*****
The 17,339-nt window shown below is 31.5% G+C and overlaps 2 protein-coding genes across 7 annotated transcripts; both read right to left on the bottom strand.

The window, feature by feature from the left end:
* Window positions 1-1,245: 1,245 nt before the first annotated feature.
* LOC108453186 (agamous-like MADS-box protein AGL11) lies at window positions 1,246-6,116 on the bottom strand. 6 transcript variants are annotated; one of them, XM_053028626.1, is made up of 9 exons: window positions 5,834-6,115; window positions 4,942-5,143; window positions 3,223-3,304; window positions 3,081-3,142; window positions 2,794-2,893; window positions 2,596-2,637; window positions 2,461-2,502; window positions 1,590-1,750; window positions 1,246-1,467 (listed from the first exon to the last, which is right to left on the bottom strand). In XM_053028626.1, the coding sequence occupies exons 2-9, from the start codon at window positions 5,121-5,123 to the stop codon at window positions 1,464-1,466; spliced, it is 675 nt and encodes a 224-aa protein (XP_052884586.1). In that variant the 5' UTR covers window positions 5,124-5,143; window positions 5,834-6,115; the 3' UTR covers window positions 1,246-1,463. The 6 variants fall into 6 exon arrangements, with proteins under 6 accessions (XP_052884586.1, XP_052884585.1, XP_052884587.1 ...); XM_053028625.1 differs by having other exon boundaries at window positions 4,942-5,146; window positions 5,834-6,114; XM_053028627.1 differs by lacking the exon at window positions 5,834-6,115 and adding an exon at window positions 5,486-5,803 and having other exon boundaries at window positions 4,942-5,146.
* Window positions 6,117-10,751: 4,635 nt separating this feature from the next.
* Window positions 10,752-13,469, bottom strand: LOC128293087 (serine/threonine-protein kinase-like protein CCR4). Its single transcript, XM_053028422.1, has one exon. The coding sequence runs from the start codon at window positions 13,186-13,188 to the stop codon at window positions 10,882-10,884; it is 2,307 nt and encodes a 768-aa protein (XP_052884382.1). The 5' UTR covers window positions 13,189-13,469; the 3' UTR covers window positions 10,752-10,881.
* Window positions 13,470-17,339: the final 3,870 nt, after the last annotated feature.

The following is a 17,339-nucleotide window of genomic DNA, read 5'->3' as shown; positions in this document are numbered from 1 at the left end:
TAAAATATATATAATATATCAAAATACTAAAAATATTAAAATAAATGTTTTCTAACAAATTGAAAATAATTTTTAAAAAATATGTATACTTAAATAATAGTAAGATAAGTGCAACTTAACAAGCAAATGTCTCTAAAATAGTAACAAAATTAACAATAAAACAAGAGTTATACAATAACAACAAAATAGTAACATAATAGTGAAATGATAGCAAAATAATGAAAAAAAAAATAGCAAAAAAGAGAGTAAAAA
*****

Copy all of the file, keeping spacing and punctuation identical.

The 17,339-nt window shown below is 31.5% G+C and overlaps 2 protein-coding genes across 7 annotated transcripts; both read right to left on the bottom strand.

The window, feature by feature from the left end:
* Window positions 1-1,245: 1,245 nt before the first annotated feature.
* LOC108453186 (agamous-like MADS-box protein AGL11) lies at window positions 1,246-6,116 on the bottom strand. 6 transcript variants are annotated; one of them, XM_053028626.1, is made up of 9 exons: window positions 5,834-6,115; window positions 4,942-5,143; window positions 3,223-3,304; window positions 3,081-3,142; window positions 2,794-2,893; window positions 2,596-2,637; window positions 2,461-2,502; window positions 1,590-1,750; window positions 1,246-1,467 (listed from the first exon to the last, which is right to left on the bottom strand). In XM_053028626.1, the coding sequence occupies exons 2-9, from the start codon at window positions 5,121-5,123 to the stop codon at window positions 1,464-1,466; spliced, it is 675 nt and encodes a 224-aa protein (XP_052884586.1). In that variant the 5' UTR covers window positions 5,124-5,143; window positions 5,834-6,115; the 3' UTR covers window positions 1,246-1,463. The 6 variants fall into 6 exon arrangements, with proteins under 6 accessions (XP_052884586.1, XP_052884585.1, XP_052884587.1 ...); XM_053028625.1 differs by having other exon boundaries at window positions 4,942-5,146; window positions 5,834-6,114; XM_053028627.1 differs by lacking the exon at window positions 5,834-6,115 and adding an exon at window positions 5,486-5,803 and having other exon boundaries at window positions 4,942-5,146.
* Window positions 6,117-10,751: 4,635 nt separating this feature from the next.
* Window positions 10,752-13,469, bottom strand: LOC128293087 (serine/threonine-protein kinase-like protein CCR4). Its single transcript, XM_053028422.1, has one exon. The coding sequence runs from the start codon at window positions 13,186-13,188 to the stop codon at window positions 10,882-10,884; it is 2,307 nt and encodes a 768-aa protein (XP_052884382.1). The 5' UTR covers window positions 13,189-13,469; the 3' UTR covers window positions 10,752-10,881.
* Window positions 13,470-17,339: the final 3,870 nt, after the last annotated feature.

The following is a 17,339-nucleotide window of genomic DNA, read 5'->3' as shown; positions in this document are numbered from 1 at the left end:
TAAAATATATATAATATATCAAAATACTAAAAATATTAAAATAAATGTTTTCTAACAAATTGAAAATAATTTTTAAAAAATATGTATACTTAAATAATAGTAAGATAAGTGCAACTTAACAAGCAAATGTCTCTAAAATAGTAACAAAATTAACAATAAAACAAGAGTTATACAATAACAACAAAATAGTAACATAATAGTGAAATGATAGCAAAATAATGAAAAAAAAAATAGCAAAAAAGAGAGTAAAAA